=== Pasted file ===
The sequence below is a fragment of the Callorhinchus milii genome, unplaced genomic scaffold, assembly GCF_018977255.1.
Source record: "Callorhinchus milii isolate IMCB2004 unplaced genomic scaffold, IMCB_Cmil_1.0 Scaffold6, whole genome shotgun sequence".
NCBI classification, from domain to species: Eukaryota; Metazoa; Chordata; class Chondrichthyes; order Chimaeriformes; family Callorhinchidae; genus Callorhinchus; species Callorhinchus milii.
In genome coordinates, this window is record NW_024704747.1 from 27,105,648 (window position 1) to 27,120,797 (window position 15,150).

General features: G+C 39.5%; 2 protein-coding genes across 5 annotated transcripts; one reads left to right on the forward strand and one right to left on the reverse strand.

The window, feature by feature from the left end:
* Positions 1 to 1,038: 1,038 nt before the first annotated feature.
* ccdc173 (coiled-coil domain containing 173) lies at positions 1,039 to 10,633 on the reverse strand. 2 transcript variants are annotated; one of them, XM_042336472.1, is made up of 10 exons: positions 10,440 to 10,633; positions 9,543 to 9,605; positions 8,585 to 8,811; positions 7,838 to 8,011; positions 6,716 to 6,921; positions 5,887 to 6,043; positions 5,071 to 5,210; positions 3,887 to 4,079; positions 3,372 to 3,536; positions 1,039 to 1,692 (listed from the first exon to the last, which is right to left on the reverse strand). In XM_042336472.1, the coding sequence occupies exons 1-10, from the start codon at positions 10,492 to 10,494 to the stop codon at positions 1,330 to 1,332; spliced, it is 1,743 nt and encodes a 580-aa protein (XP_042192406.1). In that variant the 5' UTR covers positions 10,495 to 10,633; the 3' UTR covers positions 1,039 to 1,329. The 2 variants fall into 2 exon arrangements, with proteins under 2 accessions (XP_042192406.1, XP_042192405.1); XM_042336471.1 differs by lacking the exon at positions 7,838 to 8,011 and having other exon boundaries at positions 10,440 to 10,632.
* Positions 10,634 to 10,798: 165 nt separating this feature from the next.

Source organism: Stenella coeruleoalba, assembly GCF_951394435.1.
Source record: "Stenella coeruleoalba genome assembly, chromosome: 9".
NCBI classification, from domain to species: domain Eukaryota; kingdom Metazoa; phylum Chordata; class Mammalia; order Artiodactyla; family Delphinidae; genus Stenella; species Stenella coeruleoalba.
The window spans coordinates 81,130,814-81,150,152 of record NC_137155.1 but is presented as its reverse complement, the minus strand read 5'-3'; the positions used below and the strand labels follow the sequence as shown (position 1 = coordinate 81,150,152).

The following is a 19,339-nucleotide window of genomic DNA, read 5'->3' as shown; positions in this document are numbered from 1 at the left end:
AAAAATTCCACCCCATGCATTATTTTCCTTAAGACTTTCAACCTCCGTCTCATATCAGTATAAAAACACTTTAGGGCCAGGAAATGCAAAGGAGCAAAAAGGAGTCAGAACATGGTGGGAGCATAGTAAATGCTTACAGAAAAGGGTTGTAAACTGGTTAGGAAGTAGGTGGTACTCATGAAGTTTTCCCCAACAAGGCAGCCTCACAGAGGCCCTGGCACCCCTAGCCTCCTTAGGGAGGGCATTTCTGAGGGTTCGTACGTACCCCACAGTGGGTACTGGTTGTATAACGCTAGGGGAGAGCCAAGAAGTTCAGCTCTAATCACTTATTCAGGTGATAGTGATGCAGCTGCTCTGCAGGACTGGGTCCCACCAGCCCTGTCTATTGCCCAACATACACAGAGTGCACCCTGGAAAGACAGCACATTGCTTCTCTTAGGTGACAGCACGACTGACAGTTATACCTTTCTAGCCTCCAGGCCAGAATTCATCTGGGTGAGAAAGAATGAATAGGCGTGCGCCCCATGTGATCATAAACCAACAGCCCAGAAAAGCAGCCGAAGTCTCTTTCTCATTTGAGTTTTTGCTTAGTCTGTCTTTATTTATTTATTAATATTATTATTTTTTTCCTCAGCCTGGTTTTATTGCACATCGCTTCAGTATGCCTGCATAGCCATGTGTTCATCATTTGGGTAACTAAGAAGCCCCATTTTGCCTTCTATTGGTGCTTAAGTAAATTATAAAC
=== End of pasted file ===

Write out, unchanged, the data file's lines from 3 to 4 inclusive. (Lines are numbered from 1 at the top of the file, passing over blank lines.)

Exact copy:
NCBI classification, from domain to species: Eukaryota; Metazoa; Chordata; class Chondrichthyes; order Chimaeriformes; family Callorhinchidae; genus Callorhinchus; species Callorhinchus milii.
In genome coordinates, this window is record NW_024704747.1 from 27,105,648 (window position 1) to 27,120,797 (window position 15,150).